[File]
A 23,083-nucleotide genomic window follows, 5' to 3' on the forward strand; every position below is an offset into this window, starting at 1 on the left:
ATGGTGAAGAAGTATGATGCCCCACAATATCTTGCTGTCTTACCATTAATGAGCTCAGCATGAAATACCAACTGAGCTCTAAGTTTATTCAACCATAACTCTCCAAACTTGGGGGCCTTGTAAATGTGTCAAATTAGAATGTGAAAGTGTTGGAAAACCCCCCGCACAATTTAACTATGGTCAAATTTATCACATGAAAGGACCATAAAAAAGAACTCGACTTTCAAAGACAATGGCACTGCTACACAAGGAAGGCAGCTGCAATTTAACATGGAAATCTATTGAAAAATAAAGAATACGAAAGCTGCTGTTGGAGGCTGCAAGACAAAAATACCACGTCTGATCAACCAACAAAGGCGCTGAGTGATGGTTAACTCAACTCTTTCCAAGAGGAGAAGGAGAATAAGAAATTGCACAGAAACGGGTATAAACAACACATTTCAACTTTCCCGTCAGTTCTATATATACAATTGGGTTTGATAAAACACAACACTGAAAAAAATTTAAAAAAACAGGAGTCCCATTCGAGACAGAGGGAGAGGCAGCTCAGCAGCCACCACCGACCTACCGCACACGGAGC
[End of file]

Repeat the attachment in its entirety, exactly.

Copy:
A 23,083-nucleotide genomic window follows, 5' to 3' on the forward strand; every position below is an offset into this window, starting at 1 on the left:
ATGGTGAAGAAGTATGATGCCCCACAATATCTTGCTGTCTTACCATTAATGAGCTCAGCATGAAATACCAACTGAGCTCTAAGTTTATTCAACCATAACTCTCCAAACTTGGGGGCCTTGTAAATGTGTCAAATTAGAATGTGAAAGTGTTGGAAAACCCCCCGCACAATTTAACTATGGTCAAATTTATCACATGAAAGGACCATAAAAAAGAACTCGACTTTCAAAGACAATGGCACTGCTACACAAGGAAGGCAGCTGCAATTTAACATGGAAATCTATTGAAAAATAAAGAATACGAAAGCTGCTGTTGGAGGCTGCAAGACAAAAATACCACGTCTGATCAACCAACAAAGGCGCTGAGTGATGGTTAACTCAACTCTTTCCAAGAGGAGAAGGAGAATAAGAAATTGCACAGAAACGGGTATAAACAACACATTTCAACTTTCCCGTCAGTTCTATATATACAATTGGGTTTGATAAAACACAACACTGAAAAAAATTTAAAAAAACAGGAGTCCCATTCGAGACAGAGGGAGAGGCAGCTCAGCAGCCACCACCGACCTACCGCACACGGAGC